Among my favorite cities of Japan, Sendai has a special place in my heart – it’s the city I’d like to live in. Why? I lived all my life in a city of the same size with a population of over a million, and I don't feel as comfortable in huge cities. I feel the same about small cities – they can be boring sometimes… a habit is powerful thing!
Sendai has several things that I love – a lot of greenery in the city and surrounding area, the ocean nearby (Sendai Bay of the Pacific Ocean) and mountains on the East – the Ou Range. Staying in Sendai for nine days, I felt the kindness of the local people who helped me a lot and were sincerely friendly. Another thing that I appreciate is the city's rich history. Sendai has been known from a very ancient time, most notably being developed under the lord Date Masamune who is regarded as the founder of the city.
I liked the wide straight streets of Sendai, and the cheerful trade street Hirose-dori, named after the Hirose River that flows through the city. I enjoyed the walks in the parks and the alleys of trees that I called ‘green walks’. In Sendai you can always see a lot of sky and trees. Some places in the very center of the city such as Aobayama (Aoba Mountain) or a wood of cedars around the mausoleums of Date Masamune and his family members looked like nature sights. Sendai is also called ‘Mori no miyako’ or the ‘Forest capital’ and it’s a fitting name.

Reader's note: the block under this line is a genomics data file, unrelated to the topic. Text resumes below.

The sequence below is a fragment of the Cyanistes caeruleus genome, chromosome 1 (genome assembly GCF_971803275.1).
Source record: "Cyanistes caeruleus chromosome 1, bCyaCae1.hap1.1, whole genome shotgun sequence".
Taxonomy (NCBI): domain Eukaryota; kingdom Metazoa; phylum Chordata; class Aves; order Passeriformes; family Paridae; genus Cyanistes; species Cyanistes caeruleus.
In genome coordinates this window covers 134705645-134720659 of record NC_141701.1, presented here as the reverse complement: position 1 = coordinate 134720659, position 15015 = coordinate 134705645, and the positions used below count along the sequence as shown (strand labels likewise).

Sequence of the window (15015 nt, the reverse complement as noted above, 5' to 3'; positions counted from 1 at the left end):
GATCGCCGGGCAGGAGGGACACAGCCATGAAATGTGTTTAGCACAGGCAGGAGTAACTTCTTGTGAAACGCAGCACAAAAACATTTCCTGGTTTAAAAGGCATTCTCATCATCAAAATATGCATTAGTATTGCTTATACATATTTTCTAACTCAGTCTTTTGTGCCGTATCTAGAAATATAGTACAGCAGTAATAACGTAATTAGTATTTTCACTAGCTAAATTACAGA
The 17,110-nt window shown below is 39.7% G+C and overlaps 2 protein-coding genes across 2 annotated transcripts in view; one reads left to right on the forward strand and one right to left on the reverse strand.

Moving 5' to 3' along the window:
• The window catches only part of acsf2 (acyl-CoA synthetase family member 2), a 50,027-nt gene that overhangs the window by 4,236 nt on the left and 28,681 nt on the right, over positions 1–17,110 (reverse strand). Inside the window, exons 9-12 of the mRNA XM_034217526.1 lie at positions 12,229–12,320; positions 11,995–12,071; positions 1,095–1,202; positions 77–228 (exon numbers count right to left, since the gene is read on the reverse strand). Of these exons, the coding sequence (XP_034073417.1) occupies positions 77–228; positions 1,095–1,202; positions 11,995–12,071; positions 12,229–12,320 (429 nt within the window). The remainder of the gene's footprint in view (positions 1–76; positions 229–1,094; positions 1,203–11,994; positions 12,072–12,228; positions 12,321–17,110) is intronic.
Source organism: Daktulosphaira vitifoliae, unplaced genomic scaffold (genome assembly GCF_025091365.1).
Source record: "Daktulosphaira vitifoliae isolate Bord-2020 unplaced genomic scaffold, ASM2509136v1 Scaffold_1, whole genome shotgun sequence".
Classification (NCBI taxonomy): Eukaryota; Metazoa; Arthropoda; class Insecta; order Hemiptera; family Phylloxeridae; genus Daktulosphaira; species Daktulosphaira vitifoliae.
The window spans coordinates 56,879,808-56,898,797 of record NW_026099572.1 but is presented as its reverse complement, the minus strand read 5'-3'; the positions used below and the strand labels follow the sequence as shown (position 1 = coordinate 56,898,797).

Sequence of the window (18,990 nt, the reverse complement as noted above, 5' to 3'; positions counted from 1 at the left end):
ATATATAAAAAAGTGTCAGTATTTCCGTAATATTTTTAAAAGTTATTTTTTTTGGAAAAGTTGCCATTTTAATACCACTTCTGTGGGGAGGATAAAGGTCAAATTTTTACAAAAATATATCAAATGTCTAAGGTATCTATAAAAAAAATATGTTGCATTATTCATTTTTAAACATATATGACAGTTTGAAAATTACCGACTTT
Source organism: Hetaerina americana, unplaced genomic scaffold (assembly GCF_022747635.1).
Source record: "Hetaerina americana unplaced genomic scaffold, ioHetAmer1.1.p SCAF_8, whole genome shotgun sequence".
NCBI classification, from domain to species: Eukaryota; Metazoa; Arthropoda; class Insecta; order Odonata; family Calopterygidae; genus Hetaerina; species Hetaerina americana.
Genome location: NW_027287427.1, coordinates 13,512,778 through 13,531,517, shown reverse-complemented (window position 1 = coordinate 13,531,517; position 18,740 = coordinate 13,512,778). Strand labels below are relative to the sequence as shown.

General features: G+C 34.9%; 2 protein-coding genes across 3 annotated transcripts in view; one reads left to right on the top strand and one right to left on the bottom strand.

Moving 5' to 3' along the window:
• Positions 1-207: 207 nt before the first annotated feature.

Even the very center of Sendai is not crowded (that's another thing that I like), but in the distant districts such as Asahigaoka or Yaotome I encountered almost nobody walking along the streets! There are many sporting venues in Yaotome and among them is the ice rink where the famous Japanese figure skater Yuzuru Hanyu started training.
Like the citizens of Sendai, I enjoyed visiting the Umino Mori Aquarium, Oedo Onsen Monogatari and Sendai International Center station. There, I saw a photo exhibition dedicated to Sendai's hero Yuzuru Hanyu – I like that figure skater a lot, too!